Canada has options for oilsands production, think-tank says

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By Barbara Yaffe
Vancouver Sun
January 11, 2010

If the Obama administration brings in tough environmental measures, Canada may sell its oil elsewhere

A respected American think-tank is urging the Obama government to think twice before introducing environmental measures that would disadvantage Alberta’s oilsands.

“Washington may find that if it pushes too hard or too fast with carbon-cutting legislation targeting the oilsands, its friendly neighbour might finally grow tired of being taken for granted when it comes to oil,” warns the Council on Hemispheric Affairs.

The 35-year-old Washington, D.C.-based organization, described by U.S. media as a liberal think-tank, states in a recently released report: “Canada can and likely will push back, especially since China is more than happy to step in and purchase oil . . . if the U.S. chooses not to.”

That prospect is taking on enhanced credibility as planning proceeds for the Northern Gateway pipeline project to carry oilsands petroleum to Kitimat in northern B.C. for potential shipment to Asia.

The warning issued by the American think-tank resurrects a controversial theme first floated in the 1990s by the Chretien government, that perhaps Canada could use oil as a potentially powerful political tool in talks related to a Canada-U. S. softwood lumber trade deal. The notion was quickly rejected.

What makes this report interesting is that Canadians tend to believe that they have few levers to influence American policy making. And that it would be too risky to ever use oil as a bargaining chip.

Further, that Canada is not even on the radar screen for American lawmakers.

The report, written by researcher Shantel Beach who attended the University of Calgary, seems to contradict all such assumptions.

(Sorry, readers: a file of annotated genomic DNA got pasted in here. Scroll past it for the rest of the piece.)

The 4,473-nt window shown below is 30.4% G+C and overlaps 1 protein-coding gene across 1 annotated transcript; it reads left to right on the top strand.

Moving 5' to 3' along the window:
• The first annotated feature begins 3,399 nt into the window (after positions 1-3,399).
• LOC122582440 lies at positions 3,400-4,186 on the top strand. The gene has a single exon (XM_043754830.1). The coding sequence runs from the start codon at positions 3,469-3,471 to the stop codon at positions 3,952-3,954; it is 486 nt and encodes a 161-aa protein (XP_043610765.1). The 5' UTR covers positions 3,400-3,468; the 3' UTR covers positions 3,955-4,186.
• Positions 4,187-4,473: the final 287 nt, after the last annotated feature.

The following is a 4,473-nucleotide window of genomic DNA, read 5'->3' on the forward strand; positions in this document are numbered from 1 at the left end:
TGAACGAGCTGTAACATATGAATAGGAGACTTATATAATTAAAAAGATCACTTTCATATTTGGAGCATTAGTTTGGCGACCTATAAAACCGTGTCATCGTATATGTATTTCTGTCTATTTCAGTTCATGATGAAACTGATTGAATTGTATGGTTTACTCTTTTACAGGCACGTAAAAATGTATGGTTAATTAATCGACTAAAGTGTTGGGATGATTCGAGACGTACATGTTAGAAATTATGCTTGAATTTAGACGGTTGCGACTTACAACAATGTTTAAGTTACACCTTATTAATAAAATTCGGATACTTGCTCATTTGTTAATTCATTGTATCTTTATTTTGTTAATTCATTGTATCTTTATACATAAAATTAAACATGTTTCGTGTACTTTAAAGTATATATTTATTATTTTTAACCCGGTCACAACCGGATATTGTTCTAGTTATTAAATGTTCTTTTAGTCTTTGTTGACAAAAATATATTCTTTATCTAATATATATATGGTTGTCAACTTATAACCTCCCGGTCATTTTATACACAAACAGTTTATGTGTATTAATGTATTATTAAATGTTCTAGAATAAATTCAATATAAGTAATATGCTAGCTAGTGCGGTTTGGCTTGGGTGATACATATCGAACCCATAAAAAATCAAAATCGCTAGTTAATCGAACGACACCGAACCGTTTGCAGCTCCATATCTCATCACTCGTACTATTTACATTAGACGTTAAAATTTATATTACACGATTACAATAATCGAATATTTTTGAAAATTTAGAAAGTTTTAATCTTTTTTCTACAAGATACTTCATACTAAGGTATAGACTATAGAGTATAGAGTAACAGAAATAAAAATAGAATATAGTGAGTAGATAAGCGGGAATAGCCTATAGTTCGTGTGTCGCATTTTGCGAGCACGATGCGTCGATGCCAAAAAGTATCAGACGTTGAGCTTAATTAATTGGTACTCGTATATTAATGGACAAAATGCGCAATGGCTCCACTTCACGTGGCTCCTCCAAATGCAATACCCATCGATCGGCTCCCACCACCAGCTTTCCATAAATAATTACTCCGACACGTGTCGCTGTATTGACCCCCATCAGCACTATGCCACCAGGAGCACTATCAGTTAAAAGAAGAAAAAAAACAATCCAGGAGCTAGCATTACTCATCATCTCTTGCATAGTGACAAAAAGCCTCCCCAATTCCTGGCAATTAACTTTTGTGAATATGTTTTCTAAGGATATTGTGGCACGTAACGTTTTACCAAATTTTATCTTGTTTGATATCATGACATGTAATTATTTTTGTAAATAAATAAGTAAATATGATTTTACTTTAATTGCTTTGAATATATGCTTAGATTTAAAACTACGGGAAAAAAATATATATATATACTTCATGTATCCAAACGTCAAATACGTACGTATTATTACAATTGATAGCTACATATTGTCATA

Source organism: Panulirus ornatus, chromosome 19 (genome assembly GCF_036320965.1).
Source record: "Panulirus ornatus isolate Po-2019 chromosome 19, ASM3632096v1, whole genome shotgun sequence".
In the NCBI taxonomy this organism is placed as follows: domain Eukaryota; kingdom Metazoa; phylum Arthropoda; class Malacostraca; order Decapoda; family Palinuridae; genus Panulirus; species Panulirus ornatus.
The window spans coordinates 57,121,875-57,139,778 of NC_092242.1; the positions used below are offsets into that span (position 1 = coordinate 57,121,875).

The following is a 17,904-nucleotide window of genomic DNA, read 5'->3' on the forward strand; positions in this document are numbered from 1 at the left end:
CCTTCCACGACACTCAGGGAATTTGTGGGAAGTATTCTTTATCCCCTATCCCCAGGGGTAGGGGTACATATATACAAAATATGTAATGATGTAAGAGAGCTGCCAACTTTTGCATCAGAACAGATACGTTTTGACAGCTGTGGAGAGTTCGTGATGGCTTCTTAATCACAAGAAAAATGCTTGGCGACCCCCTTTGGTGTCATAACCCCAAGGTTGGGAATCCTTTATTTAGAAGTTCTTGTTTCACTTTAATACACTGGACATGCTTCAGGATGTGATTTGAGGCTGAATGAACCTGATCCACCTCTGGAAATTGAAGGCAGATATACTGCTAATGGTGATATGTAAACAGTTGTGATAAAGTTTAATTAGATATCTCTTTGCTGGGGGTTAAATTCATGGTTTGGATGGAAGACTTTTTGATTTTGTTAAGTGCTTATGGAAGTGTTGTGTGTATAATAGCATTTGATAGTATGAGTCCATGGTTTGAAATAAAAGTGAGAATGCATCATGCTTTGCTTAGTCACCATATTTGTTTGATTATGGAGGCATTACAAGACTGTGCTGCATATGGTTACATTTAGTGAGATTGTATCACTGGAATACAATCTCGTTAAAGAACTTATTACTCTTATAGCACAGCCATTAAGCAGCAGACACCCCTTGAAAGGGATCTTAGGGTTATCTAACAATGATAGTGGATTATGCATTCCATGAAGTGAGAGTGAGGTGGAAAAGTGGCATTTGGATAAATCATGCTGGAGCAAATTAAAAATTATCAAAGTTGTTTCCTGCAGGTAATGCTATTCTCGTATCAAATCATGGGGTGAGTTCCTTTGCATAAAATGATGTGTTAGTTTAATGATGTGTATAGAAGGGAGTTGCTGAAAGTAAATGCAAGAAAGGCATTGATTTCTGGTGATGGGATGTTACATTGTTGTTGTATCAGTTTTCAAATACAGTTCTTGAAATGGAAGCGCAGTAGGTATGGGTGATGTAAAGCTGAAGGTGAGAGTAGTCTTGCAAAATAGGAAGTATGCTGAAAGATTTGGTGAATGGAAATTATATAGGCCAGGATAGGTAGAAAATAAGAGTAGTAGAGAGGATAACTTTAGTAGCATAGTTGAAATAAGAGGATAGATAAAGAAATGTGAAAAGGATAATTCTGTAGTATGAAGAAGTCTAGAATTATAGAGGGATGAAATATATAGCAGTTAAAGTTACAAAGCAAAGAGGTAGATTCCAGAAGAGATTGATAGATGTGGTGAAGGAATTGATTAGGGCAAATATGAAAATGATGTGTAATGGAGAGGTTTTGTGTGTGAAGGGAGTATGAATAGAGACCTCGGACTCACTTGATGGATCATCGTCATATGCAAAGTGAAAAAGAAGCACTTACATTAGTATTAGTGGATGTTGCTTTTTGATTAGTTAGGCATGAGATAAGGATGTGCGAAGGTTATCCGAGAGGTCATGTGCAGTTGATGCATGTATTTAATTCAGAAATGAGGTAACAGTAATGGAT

“It would be foolish,” writes Beach, “to underestimate the lengths that Canada will go to in defence of their [sic] industry.”

The report comes at a delicate time, when the Obama administration is under sustained pressure from environmentalists to rely on clean energy resources, and when Canada is poised to follow a U.S. lead in implementing a cap and trade scheme to limit greenhouse gases (GHG).

For all the efforts to address GHG emissions, the Harper government clearly wants to protect the U.S. market for Alberta oil, even as the oilsands increasingly are being targeted by environmental activists as a scourge on the planet.

And the fact is, the U.S. is heavily reliant on Canadian oil.

The Council on Hemispheric Affairs notes that 17 per cent of total U.S. oil imports come from Canada — nearly double the imports from the next largest supplier, Mexico. It states that last September Canada provided more oil to the U.S. than Saudi Arabia, Iraq, Kuwait and Russia combined.

The U.S. appetite remains gluttonous, with the country producing 10 per cent of the world’s petroleum but consuming 24 per cent.

Gasoline demand south of the border is going up, not down.

Last September, consumption climbed by nearly five per cent, according to numbers from the U.S. Energy Information Administration.

The report asserts the “U. S. must respect Canada’s needs when considering its environmental legislation” and is critical of members of the U.S.

Congress and Senate who are framing the energy discussion “in unfriendly terms that hint at reducing U.S. emissions at Canada’s expense.”

Because of the long-standing friendship with Canada, the U.S. “will likely expect Canada to continue quenching its perpetual thirst for oil,” ignoring the notion that Canada has other export options for its petroleum bounty.

This report, from a Canadian perspective, could not be more welcome. The big question, of course, is whether the Americans will take any note of it.
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